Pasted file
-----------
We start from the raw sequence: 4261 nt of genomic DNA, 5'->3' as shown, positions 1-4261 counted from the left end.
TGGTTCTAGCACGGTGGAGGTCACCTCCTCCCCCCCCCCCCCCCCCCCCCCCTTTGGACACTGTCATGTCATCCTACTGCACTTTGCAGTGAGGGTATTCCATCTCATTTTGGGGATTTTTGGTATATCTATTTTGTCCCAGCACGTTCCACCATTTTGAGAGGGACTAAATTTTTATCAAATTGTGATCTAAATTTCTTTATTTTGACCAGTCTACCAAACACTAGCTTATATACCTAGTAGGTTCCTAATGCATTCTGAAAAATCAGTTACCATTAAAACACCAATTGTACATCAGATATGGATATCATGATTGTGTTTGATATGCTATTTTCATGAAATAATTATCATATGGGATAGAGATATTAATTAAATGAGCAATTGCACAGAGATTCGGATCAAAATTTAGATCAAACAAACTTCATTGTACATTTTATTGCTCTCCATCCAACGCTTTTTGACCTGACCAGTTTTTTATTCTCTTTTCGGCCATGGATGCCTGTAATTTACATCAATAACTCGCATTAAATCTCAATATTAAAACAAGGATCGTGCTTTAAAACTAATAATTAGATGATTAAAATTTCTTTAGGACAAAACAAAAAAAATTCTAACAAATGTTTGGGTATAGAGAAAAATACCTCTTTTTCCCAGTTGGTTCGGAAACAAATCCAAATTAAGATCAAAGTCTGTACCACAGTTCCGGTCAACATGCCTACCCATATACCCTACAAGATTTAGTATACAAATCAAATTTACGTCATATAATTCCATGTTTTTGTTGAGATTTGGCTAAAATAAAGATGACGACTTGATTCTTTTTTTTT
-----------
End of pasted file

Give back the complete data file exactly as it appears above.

We start from the raw sequence: 4261 nt of genomic DNA, 5'->3' as shown, positions 1-4261 counted from the left end.
TGGTTCTAGCACGGTGGAGGTCACCTCCTCCCCCCCCCCCCCCCCCCCCCCCTTTGGACACTGTCATGTCATCCTACTGCACTTTGCAGTGAGGGTATTCCATCTCATTTTGGGGATTTTTGGTATATCTATTTTGTCCCAGCACGTTCCACCATTTTGAGAGGGACTAAATTTTTATCAAATTGTGATCTAAATTTCTTTATTTTGACCAGTCTACCAAACACTAGCTTATATACCTAGTAGGTTCCTAATGCATTCTGAAAAATCAGTTACCATTAAAACACCAATTGTACATCAGATATGGATATCATGATTGTGTTTGATATGCTATTTTCATGAAATAATTATCATATGGGATAGAGATATTAATTAAATGAGCAATTGCACAGAGATTCGGATCAAAATTTAGATCAAACAAACTTCATTGTACATTTTATTGCTCTCCATCCAACGCTTTTTGACCTGACCAGTTTTTTATTCTCTTTTCGGCCATGGATGCCTGTAATTTACATCAATAACTCGCATTAAATCTCAATATTAAAACAAGGATCGTGCTTTAAAACTAATAATTAGATGATTAAAATTTCTTTAGGACAAAACAAAAAAAATTCTAACAAATGTTTGGGTATAGAGAAAAATACCTCTTTTTCCCAGTTGGTTCGGAAACAAATCCAAATTAAGATCAAAGTCTGTACCACAGTTCCGGTCAACATGCCTACCCATATACCCTACAAGATTTAGTATACAAATCAAATTTACGTCATATAATTCCATGTTTTTGTTGAGATTTGGCTAAAATAAAGATGACGACTTGATTCTTTTTTTTT